During the year ended December 31, 2016, the Company issued an aggregate of 6,184 shares of Series 1 preferred stock to Intrexon, the holder of all of the outstanding shares of the Company’s Series 1 preferred stock, as monthly dividend payments. The Company recorded $44 thousand for the fair value of the derivatives as a liability and $7.1 million for the fair value of the Series 1 preferred stock as a component of temporary equity. See Notes 3, 8 and 9 for additional discussion regarding the accounting for and valuation of these derivative financial instruments.

During the years ended December 31, 2016, 2015 and 2014, the Company expensed $22.2 million, $16.3 million, and $12.0 million, respectively, for services performed by Intrexon. As of December 31, 2016 and 2015. The

 

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Table of Contents

ZIOPHARM Oncology, Inc.

NOTES TO FINANCIAL STATEMENTS

 

6.   Related Party Transactions (Continued)

 

Company has recorded $3.4 million and $4.6 million in current liabilities, respectively, for amounts due to Intrexon.

 

7.   Commitments and Contingencies

Operating Leases

Prior to December 31, 2012, the Company entered into an operating lease in New York, NY for office space. In accordance with this agreement, the Company entered into a letter of credit in the amount of $388 thousand, naming the Company’s landlord as beneficiary. In January 2012, the Company amended the lease agreement, adding additional office space. The collateral for the letter of credit is restricted cash and recorded in other non-current assets on the balance sheet as of December 31, 2016 and 2015. The lease for office space in New York, NY expires in October 2018.

On October 17, 2013, the Company entered into a sublease agreement to lease all of its New York office space to a subtenant. The Company remains primarily liable to pay rent on the original lease. The Company recorded a loss on the sublease in the amount of $729 thousand for the year ended December 31, 2013, representing the remaining contractual obligation of $2.3 million, less $1.6 million in payments from its subtenant. The Company retired assets as a result of this sublease with a net book value of $392 thousand, and recorded a loss on disposal of fixed assets for the same amount for the year ended December 31, 2013. The Company continues to maintain the $388 thousand letter of credit in respect of the New York office space.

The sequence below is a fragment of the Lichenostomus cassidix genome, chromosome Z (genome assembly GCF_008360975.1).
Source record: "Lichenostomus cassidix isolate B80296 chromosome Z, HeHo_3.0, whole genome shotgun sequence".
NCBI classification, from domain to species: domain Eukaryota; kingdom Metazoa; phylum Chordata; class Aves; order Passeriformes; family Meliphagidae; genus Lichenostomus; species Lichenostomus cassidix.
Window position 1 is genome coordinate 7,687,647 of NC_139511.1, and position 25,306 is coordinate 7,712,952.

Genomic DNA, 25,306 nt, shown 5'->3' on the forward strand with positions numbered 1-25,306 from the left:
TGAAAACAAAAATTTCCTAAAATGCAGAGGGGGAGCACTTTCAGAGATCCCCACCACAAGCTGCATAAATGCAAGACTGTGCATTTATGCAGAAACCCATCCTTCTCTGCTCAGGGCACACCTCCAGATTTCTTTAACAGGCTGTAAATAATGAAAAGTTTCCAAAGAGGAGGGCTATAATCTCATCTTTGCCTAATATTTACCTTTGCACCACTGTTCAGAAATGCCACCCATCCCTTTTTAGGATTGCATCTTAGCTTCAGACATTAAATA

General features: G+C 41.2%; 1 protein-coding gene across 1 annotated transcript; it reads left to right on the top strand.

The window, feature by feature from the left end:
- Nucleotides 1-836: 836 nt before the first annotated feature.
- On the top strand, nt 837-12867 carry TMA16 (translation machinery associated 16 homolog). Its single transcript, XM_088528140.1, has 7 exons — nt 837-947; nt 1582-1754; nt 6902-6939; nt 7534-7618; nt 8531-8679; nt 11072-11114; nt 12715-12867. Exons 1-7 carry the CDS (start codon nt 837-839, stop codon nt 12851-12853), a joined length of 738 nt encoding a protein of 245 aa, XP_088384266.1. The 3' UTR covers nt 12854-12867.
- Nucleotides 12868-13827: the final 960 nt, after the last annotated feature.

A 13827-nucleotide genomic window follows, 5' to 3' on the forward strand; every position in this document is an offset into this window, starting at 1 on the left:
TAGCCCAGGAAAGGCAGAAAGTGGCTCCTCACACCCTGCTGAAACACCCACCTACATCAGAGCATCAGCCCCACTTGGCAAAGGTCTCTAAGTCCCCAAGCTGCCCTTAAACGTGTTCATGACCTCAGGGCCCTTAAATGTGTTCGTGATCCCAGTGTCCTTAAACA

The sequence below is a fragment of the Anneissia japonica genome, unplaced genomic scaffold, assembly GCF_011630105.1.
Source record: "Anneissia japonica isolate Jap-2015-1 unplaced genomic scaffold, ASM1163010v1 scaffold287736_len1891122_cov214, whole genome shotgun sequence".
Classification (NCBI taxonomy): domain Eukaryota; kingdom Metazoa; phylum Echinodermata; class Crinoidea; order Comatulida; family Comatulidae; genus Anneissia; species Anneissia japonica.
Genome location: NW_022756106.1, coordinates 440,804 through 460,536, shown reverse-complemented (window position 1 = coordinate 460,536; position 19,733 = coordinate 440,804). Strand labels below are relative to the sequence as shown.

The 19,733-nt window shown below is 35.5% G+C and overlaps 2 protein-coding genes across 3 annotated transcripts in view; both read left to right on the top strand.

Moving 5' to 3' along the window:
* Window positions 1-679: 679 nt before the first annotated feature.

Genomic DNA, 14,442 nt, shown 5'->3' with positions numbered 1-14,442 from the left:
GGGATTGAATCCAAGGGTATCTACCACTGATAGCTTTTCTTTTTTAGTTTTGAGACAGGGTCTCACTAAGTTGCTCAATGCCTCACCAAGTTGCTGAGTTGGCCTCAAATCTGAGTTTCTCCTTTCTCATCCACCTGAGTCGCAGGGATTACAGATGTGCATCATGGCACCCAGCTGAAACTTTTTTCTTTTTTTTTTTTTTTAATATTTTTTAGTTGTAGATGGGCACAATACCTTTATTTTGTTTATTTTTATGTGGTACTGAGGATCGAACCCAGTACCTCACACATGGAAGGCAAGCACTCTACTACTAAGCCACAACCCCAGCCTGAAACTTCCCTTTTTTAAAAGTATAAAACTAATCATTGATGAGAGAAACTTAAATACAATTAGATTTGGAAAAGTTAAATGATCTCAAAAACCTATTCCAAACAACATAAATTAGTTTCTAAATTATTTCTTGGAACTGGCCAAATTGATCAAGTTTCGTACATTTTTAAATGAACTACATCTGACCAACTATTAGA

Prior to December 31, 2012, the Company entered into separate operating lease agreements for various spaces in a building in Boston, MA. In June 2012, the Company re-negotiated a master lease for the entire Boston office space that incorporated all three lease agreements under the same master agreement expiring in August 2016. On December 21, 2015 and April 15, 2016, the Company renewed the lease for the Company’s corporate headquarters in Boston, MA through August 31, 2021. As of December 31, 2016 and 2015, a total security deposit of $128 thousand is included in deposits on the balance sheet.

On August 30, 2013, the Company entered into a sublease agreement to lease a portion of its Boston office to a subtenant. The Company remains liable to pay rent on the original lease. The Company recorded a loss on the sublease in the amount of $42 thousand for the year ended December 31, 2013, representing the remaining contractual obligation of $367 thousand, less $325 thousand in payments from its subtenant. This sublease tenant vacated the leased premises in October 2014. At December 31, 2014, the Company applied the $20 thousand deposit received from the sublease tenant against its outstanding rent obligation. On March 31, 2015, the Company recorded a loss of $167 thousand on the first floor sublease. On May 22, 2015, the Company